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Doctors move dementia assessment from paper to smartphone

Evidence-based ACEmobile app soon to be launched

A team of clinicians from Australia and the UK have translated one of the most commonly used dementia screening tools into app form to speed up patient assessment.

The ACEmobile app uses the paper-based Addenbrooke's Cognitive Examination (ACE-III) as its starting point and will be made available free of charge in forms for Apple and Android devices in the next couple of months.

Officially launched today at the Healthcare Innovation Expo 2013 in London, its developers say the app provides a sensitive, reliable, secure and easy-to-administer dementia assessment tool that can be used by a wide range of medical and other healthcare staff.

ACEmobile came out of a collaboration between senior clinicians from Neuroscience Research Australia, Derriford Plymouth Hospitals NHS Trust and Plymouth University Peninsula Schools of Medicine and Dentistry.

One of the team, Derriford's Dr Rupert Noad, said: “ACE-III is a great assessment tool, but as with many such tools which are paper-based, it has been open to human error and miscalculation.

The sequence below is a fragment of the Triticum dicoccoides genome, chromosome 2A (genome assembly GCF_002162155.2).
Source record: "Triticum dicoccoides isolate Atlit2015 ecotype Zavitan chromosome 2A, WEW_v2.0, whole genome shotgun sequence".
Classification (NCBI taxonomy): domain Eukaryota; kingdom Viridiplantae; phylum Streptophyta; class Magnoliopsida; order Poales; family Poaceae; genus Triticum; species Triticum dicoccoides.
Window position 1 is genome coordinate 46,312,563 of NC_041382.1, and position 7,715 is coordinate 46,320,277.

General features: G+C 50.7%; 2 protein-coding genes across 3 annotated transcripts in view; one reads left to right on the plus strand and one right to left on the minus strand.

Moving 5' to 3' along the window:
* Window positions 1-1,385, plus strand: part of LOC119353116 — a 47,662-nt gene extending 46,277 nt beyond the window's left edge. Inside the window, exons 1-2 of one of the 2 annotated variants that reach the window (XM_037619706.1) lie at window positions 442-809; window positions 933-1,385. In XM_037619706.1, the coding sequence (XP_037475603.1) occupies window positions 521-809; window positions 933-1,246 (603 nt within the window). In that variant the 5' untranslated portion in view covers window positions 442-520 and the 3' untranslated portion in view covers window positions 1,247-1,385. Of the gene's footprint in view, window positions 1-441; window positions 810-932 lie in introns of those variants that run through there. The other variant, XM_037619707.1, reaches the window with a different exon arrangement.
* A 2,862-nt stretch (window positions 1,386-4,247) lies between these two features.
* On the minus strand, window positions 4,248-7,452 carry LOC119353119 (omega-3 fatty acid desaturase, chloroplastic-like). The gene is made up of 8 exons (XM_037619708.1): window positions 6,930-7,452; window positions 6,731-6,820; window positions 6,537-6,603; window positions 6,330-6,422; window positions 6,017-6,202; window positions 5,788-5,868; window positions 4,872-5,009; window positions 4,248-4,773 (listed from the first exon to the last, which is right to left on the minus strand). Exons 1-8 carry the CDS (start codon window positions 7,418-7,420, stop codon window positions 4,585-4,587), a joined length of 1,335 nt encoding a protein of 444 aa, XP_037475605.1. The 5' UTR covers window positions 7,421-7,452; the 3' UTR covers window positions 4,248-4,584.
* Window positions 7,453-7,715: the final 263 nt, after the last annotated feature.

“By producing the ACEmobile app we have reduced the risk of such error and miscalculation and created a tool which can be used by the wider dementia care team. Dementia is applying increasing pressure on health care services around the world and is set to continue to do so – by creating a reliable, accurate and easy to use application of ACE-III, and making it free of charge, we hope that the future of the ACEmobile project can play a role in earlier and more accurate diagnoses.”

ACEmobile has been designed to ensure that the assessment is effortless to administer. The administration instructions are embedded within the app, which means that the clinical team no longer need to refer to a manual. This means it is much easier to accurately and reliably deliver the assessment with patients.

The ACEmobile team have the aspiration that the app will also be a valuable tool for research, resulting in the development of better normative data for different patient populations and ACE-III individual sub-test norms.

13th March 2013

From: Healthcare

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